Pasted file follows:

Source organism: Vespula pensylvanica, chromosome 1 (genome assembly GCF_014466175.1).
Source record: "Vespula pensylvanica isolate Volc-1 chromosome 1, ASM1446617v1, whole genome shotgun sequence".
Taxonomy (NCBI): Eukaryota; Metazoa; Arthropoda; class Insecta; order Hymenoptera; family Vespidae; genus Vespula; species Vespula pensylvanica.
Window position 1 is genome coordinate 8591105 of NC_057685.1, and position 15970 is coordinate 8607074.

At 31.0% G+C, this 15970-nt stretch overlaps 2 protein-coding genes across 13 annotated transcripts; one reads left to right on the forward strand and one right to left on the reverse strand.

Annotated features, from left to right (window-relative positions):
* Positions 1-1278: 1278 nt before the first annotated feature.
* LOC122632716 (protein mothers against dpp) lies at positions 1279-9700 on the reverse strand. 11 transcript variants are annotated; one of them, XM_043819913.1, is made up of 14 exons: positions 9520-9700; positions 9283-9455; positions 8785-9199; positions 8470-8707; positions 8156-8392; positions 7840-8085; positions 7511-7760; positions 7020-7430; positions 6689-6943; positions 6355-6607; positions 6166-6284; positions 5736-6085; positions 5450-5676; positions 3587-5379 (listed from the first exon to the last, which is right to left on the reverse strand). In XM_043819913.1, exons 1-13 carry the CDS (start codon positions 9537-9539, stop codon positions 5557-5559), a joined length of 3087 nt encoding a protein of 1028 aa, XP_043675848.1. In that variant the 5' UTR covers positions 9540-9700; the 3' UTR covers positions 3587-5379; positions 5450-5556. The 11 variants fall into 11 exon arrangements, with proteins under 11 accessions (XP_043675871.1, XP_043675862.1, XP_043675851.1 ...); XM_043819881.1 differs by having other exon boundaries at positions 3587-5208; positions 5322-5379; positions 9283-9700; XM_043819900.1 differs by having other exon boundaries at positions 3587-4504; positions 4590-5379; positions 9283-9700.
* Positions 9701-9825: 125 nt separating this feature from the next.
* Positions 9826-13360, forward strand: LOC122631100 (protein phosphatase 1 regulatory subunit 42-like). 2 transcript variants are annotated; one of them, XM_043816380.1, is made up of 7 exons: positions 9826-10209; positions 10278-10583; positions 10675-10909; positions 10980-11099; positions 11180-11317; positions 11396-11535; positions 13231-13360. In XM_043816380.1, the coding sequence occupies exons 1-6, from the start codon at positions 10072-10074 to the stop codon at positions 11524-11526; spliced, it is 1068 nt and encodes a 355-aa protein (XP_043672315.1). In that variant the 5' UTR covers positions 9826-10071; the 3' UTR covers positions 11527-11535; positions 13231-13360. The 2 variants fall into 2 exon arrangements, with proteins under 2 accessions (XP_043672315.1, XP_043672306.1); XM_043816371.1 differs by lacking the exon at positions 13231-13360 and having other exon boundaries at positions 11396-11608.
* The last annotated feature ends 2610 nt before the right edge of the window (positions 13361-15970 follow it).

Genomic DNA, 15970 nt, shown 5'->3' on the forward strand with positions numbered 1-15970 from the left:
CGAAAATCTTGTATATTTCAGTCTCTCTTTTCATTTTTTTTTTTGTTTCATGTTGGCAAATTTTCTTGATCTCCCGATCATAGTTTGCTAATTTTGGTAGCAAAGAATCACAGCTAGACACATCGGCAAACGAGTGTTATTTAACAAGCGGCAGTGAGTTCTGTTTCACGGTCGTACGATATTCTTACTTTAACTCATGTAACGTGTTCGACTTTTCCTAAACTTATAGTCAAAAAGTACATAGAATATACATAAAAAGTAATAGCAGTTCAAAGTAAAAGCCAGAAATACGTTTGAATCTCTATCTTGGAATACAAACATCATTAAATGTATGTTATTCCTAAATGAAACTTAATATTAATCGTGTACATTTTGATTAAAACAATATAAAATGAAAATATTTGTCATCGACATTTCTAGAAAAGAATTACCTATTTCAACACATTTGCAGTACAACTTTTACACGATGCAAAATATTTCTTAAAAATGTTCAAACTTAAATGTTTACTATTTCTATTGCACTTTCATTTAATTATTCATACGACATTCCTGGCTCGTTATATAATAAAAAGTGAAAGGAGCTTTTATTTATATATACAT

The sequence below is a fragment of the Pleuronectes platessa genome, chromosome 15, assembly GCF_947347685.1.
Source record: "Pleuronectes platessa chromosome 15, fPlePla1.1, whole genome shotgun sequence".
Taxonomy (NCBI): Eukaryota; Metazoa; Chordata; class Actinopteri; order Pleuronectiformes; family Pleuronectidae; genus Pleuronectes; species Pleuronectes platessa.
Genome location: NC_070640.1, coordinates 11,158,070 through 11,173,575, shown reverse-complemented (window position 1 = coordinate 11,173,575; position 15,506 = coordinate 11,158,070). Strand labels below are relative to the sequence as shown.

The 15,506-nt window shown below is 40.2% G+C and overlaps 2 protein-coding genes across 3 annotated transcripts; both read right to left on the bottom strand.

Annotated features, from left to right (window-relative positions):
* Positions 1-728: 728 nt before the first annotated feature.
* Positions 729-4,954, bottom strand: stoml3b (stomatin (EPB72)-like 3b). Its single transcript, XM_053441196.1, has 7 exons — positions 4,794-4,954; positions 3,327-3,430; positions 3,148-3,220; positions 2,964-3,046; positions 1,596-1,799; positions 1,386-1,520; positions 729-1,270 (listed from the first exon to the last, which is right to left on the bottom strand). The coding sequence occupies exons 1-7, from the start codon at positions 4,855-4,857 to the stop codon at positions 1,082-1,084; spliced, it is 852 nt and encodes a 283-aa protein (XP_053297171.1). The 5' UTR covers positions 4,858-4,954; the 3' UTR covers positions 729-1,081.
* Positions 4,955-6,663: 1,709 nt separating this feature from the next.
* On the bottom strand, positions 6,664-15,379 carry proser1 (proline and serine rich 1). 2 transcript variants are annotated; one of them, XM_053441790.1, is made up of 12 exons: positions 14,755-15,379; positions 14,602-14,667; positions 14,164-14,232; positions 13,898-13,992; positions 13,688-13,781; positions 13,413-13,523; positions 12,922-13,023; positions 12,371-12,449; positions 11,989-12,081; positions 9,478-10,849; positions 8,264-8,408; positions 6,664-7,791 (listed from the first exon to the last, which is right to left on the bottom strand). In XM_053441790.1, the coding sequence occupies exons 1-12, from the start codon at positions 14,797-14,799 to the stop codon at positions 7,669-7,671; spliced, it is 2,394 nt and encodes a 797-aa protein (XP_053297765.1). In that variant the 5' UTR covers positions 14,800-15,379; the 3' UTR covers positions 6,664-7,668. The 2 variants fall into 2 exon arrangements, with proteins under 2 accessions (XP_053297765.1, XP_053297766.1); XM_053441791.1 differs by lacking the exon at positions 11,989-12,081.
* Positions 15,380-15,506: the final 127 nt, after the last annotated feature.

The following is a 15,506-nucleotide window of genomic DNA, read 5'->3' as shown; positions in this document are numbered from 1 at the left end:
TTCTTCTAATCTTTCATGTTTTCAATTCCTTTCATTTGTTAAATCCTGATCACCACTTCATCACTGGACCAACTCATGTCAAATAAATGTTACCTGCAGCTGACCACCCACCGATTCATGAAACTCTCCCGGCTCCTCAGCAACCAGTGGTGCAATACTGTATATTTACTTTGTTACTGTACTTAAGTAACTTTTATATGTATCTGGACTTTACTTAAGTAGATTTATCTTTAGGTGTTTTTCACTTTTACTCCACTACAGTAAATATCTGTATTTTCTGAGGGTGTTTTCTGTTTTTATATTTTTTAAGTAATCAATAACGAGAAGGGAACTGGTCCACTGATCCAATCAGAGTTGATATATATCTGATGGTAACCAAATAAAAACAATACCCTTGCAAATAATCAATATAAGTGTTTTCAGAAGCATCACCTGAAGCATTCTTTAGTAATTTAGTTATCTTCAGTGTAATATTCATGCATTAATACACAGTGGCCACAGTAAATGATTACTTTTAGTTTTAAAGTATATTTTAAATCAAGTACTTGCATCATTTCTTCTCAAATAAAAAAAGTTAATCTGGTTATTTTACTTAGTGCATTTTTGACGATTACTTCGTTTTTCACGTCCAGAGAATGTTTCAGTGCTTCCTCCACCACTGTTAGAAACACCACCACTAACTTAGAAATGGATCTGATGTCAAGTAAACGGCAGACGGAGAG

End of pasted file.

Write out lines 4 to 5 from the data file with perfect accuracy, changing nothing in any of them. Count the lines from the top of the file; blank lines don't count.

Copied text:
Window position 1 is genome coordinate 8591105 of NC_057685.1, and position 15970 is coordinate 8607074.

At 31.0% G+C, this 15970-nt stretch overlaps 2 protein-coding genes across 13 annotated transcripts; one reads left to right on the forward strand and one right to left on the reverse strand.